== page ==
Given all this, I doubt cricket will find much professional growth in the US - but I don’t think that’s a bad thing. Not because I don’t want the sport to grow but because I want it to grow at the grassroots level. I love going to the Highland Games at various Scottish festivals - while eating some haggis and drinking too many pints. Sure, the athletes might not be able to lift quite as much as competitors at Strongman (many do both), but it’s much more fun to watch or take part. I’d be all for Turkish oil wrestling at a Turkish festival, eating imam bayildi and embracing that diverse culture; or buzkashi (sadly, I don’t know how to ride) at an Afghan cultural festival; etc. I’d fully support cultural centers of the various Pakistani, Bengladeshi, Indian (of every region and ethnicity), etc. communities in every city or state forming their own teams in a collective cricket league (especially if membership is open).

Cricket can grow in America, but not through a temporary stadium in Nassau. It won’t happen if you rely on the national networks or massive venues to platform an unproven/unknown product - people must become a lover of the game before you can expect any real fans of the sport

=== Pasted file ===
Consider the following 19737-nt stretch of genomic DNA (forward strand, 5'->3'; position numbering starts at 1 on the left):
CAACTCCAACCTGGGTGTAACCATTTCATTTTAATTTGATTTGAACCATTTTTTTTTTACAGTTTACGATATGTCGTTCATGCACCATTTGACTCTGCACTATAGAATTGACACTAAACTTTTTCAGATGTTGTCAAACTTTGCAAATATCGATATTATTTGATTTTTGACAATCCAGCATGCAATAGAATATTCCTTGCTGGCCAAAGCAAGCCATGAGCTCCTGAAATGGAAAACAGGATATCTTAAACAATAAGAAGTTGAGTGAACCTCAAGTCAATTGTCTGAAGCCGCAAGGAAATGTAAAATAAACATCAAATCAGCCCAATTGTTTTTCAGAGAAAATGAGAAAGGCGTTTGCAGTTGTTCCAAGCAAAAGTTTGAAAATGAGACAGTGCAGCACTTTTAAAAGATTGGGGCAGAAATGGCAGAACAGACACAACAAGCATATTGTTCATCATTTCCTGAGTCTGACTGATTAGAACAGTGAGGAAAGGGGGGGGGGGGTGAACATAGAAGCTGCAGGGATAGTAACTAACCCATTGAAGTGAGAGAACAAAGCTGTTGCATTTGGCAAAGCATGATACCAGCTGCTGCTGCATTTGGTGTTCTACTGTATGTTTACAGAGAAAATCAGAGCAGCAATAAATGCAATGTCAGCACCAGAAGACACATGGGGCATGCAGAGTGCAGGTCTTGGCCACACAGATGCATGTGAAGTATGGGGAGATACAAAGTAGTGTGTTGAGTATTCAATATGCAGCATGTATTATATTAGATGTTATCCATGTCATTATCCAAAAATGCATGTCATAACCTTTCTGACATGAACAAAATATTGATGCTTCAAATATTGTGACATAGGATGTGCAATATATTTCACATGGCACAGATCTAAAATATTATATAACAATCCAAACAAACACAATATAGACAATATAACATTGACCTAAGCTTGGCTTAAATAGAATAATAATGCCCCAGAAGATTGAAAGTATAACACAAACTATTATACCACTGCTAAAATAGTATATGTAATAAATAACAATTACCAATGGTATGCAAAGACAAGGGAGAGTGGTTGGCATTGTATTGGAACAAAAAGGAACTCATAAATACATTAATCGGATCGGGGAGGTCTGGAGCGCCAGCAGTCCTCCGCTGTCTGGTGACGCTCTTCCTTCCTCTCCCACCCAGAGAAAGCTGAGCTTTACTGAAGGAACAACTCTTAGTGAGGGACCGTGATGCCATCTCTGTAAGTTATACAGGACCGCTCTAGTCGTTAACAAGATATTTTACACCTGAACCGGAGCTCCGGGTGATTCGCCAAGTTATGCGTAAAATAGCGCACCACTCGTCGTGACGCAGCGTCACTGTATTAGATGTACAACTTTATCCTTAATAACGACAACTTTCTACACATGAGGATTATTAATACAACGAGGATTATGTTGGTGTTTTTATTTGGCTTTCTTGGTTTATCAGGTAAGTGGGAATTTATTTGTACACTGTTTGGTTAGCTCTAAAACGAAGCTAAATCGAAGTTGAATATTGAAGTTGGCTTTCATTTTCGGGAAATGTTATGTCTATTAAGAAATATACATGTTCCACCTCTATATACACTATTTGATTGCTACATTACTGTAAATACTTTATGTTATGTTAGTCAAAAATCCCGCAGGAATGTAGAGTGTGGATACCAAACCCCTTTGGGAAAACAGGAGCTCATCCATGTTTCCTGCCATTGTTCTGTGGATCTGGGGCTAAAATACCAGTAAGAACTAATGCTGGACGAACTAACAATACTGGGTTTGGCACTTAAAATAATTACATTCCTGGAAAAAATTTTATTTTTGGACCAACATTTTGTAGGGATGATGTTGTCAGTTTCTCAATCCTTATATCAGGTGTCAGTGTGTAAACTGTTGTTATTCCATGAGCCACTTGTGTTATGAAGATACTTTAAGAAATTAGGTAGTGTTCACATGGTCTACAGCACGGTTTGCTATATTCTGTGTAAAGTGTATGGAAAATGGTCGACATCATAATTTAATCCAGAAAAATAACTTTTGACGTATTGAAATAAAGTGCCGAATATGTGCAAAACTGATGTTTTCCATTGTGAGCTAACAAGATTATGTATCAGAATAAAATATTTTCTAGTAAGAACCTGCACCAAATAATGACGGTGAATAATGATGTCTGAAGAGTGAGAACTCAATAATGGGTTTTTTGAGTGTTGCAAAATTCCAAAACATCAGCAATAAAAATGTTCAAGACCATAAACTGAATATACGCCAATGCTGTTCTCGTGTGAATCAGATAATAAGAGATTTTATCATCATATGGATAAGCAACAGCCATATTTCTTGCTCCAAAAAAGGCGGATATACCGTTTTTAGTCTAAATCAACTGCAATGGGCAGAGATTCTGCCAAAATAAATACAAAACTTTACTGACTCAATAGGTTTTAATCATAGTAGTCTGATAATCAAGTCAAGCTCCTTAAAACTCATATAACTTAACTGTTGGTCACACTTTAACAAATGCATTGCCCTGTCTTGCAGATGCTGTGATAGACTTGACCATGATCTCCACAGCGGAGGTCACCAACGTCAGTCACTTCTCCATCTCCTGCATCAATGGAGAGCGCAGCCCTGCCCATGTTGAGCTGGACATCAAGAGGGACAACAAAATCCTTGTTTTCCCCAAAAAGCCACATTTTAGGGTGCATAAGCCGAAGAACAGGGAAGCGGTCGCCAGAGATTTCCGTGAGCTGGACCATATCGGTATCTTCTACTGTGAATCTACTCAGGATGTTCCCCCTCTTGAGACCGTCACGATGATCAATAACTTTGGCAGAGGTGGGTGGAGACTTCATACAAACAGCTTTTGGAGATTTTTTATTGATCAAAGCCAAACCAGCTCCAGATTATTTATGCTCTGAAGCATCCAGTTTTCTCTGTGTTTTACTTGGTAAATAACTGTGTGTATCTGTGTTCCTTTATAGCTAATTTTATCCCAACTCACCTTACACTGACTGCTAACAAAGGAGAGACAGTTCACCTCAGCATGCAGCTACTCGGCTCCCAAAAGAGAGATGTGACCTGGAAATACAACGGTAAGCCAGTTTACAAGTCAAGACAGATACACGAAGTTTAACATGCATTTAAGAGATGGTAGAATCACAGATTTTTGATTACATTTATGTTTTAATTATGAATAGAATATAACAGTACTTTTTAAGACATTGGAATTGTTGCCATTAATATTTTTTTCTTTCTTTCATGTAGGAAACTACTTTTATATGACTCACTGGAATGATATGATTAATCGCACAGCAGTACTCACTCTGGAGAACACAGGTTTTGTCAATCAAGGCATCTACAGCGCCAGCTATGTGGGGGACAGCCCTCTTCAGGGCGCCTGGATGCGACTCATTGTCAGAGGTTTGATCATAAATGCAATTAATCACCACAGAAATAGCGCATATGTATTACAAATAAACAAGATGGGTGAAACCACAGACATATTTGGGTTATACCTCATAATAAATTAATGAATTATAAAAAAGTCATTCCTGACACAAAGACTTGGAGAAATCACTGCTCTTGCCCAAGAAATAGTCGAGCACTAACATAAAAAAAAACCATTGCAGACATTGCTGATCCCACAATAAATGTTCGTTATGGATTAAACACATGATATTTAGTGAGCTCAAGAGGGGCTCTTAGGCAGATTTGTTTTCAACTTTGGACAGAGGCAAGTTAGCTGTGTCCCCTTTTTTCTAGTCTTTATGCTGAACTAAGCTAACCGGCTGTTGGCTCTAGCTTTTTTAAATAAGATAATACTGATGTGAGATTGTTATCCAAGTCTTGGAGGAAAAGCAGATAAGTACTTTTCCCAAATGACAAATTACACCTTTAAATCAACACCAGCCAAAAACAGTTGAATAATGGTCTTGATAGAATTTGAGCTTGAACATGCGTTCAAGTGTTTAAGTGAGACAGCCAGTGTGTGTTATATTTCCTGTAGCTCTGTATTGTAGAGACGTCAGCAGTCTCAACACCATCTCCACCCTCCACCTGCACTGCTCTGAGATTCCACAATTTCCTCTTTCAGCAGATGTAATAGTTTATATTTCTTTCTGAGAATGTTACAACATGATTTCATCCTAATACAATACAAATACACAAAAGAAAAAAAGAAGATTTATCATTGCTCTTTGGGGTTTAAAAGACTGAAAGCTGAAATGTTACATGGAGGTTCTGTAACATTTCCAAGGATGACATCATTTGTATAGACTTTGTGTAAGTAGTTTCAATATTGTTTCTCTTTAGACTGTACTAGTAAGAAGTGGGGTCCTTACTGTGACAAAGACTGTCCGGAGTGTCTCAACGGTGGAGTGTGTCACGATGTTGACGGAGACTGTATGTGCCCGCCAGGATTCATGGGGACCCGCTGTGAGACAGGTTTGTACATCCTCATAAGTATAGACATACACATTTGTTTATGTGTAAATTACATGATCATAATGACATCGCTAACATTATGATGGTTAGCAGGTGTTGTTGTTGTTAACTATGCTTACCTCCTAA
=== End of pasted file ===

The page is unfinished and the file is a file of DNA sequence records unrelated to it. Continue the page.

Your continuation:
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Jun 9·edited Jun 9

Apollo 8 astronaut, who snapped iconic 'Earthrise' photo, dies in fiery plane crash caught on video

https://www.theblaze.com/news/astronaut-william-anders-plane-crash-video-death

Paul Sacca

June 08, 2024

Apollo 8 astronaut William Anders died in a fiery plane crash over Puget Sound in Washington on Friday. The tragic incident was caught on video. Anders was 90.

At the time of the airplane crash, Anders was piloting his vintage Beechcraft T-34 Mentor – a single-engine, propeller-driven aircraft primarily used for flight training during the 1950s by the United States Air Force and U.S. Navy.

Video taken by Phillip Person shows Anders' plane suddenly falling from the sky and crashing into the Puget Sound, just 80 feet from the shore of Jones Island.

"I could not believe what I was seeing in front of my eyes," Person said. "It went into a barrel roll, sort of a loop, it was inverted."

(Snip)

_______________________________________________________

Its Dec 24 1968 Willie Irons and I are guarding Pad 18 Osan (Alert Birds). Its a Clear COLD night (-10) Full Moon, I look up and say (expletive deleted) There Are Americans up there Right Now! Its been 56 years and I can picture it like it was yesterday.

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Apollo 8: Around The Moon and Back

https://www.youtube.com/watch?v=Wfd0oC3eFWw

Dec 21, 2018 NASA's Look at 50 Years of Apollo S1 E3

50 years ago, three NASA astronauts embarked on a journey that would take them “Round the moon and back”. The Apollo 8 mission proved the performance of the command and service module. This historic mission launched on December 21, 1968 to demonstrate a lunar trajectory and was the first crewed launch of the Saturn V rocket. On Christmas Eve, Frank Borman, Jim Lovell, and Bill Anders were the first humans to orbit the Moon and the first to see an Earthrise above its surface.